That the Atlantic slave trade was characterized by extremely inhumane acts begs the question of why it was allowed to thrive in the first place. The answer lies in the fact that the trade was justified by both law and ideology. Slavery was considered by many, at least in the 16th to 19th century, an essential part of the economy. Entire industries, particularly those related to agriculture, were built upon the backs of slaves who provided free labor. Laws were therefore passed to protect the interests of the ruling class. The Fugitive Slave Act, for instance, made it mandatory for escaped slaves to be returned to their masters. The act did not offer protection to slaves and even endangered freedmen, since it allowed a person to be captured on mere accusation of being a fugitive. Central to the slave trade, of course, was the ideology that some races were superior to others. Supporters of slavery believed that people of darker skin were intellectually inferior and therefore did not have the capacity to flourish as whites did. Slaves were seen as incapable of exercising self-governance and therefore required an authority to govern them. Indeed, many who supported slavery believed that the practice was beneficial to the slaves themselves (Boston). But as shown by the countless accounts of abuse suffered by slaves within this trade, such assumptions were mostly intended to cover up their exploitation. Slave owners kept the slaves illiterate, weak, and in constant fear and then used the power they had over the slaves to justify their control. In the end, the false ideologies that underpinned the slave trade were nothing more but racism in society.
Taking into account the atrocities endured by countless African slaves, there is no denying that the Atlantic slave trade was a sadistic, inhumane, and extremely evil institution. From the moment they were taken from their homeland, slaves were made to suffer every pain and indignity known. They were torn away from their families, deprived of their freedom, denied many of their basic needs, and put under the control of harsh owners who wielded virtually absolute power over them. Thousands upon thousands died due to injustice. It took hundreds of years and the courage and conviction of countless men and women for this practice toe end. Many writers, for instance, exposed the horrors of racism in American literature, such as in the novel Uncle Tom’s Cabin by Harriet Beecher Stowe. Former slaves such as Harriet Tubman and Frederick Douglass dared to defy the odds and fought slavery even in face of great personal danger. It was through them and many more that the Atlantic slave trade was finally ended. Of course, racism in society remains. Time and again people come across modern accounts on the manifestation of racism. It is on the news, in viral videos on social media, and in their interaction with others in everyday life. That the Atlantic slave trade was an institution considered as not only legal but also integral to the economy is harrowing reminder of what happens when humans treat their fellow humans as inferior and underserving of rights. And for this very reason this dark episode must be remembered.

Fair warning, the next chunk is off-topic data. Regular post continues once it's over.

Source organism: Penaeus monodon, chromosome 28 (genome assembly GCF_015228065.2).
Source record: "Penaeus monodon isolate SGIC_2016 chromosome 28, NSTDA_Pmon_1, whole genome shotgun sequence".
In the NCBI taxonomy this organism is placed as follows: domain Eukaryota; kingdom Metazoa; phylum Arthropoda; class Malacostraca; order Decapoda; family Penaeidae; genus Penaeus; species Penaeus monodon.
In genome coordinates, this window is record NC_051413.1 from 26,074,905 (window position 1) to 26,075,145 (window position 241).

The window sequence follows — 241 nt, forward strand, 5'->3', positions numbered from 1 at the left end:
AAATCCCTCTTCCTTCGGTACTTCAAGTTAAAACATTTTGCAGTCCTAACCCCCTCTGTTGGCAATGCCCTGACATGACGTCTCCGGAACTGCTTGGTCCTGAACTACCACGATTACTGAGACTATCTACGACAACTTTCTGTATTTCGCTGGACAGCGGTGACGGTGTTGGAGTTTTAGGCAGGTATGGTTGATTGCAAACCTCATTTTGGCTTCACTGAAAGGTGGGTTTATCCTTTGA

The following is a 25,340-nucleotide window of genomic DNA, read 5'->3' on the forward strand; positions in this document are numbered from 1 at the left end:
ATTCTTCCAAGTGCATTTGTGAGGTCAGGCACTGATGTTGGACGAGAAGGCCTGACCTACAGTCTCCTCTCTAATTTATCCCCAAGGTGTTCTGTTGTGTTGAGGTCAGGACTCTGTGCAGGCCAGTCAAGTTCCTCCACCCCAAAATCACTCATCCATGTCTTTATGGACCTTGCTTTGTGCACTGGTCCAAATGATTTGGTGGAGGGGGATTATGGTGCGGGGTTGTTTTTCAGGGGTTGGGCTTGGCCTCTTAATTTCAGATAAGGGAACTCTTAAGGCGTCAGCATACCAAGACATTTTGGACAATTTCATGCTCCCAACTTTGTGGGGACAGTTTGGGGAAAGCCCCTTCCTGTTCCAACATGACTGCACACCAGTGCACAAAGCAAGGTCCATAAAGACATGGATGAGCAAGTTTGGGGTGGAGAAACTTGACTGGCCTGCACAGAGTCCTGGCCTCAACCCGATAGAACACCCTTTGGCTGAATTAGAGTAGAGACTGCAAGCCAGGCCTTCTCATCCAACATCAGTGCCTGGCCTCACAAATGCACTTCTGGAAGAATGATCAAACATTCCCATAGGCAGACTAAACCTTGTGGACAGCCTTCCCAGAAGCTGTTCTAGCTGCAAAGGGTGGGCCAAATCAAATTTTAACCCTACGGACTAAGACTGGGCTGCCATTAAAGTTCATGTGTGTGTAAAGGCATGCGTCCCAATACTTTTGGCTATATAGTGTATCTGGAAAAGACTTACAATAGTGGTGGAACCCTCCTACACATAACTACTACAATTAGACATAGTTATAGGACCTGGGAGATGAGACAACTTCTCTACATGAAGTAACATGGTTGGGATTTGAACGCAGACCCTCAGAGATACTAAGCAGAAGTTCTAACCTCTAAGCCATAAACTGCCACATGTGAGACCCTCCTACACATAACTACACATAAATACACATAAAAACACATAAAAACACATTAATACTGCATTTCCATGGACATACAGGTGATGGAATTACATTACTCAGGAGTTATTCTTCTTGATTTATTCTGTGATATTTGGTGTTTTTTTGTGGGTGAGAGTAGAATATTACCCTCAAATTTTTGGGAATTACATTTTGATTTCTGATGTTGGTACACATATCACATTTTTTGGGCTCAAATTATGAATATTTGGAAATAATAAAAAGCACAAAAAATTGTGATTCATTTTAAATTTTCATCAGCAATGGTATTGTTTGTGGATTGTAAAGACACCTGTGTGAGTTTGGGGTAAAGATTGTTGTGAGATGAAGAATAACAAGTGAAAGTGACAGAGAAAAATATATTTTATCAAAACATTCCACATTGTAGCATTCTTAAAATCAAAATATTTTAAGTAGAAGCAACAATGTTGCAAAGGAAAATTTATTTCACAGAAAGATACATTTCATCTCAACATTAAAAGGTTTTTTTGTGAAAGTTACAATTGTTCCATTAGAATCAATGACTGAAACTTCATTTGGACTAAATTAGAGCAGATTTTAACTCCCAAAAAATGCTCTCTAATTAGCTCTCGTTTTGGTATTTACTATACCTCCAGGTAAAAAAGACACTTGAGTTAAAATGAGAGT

Boston, Nicholas. “The Slave Experience: Living.” Slavery and the Making of America, https://www.thirteen.org/wnet/slavery/experience/living/history.html. Accessed 8 December 2020.
Douglass, Frederick. Narrative of the Life of Frederick Douglass, an American Slave. Boston, MA: Anti-Slavery Office, 1845
Eltis, David and David Richardson. “Trans-Atlantic Slave Trade – Estimates.” Slave Voyages, https://www.slavevoyages.org/assessment/estimates. Accessed 8 December 2020.
Jennings, Thelma. “The Sexual Exploitation of African-American Slave Women.” Major Problems in American Women's History, edited by Mary Beth Norton and Ruth M. Alexander, Cengage, 2006.
Mintz, S. and S. McNeil. “The Middle Passage.” Digital History, http://www.digitalhistory.uh.edu/disp_textbook.cfm?smtID=2&psid=3034. Accessed 8 December 2020.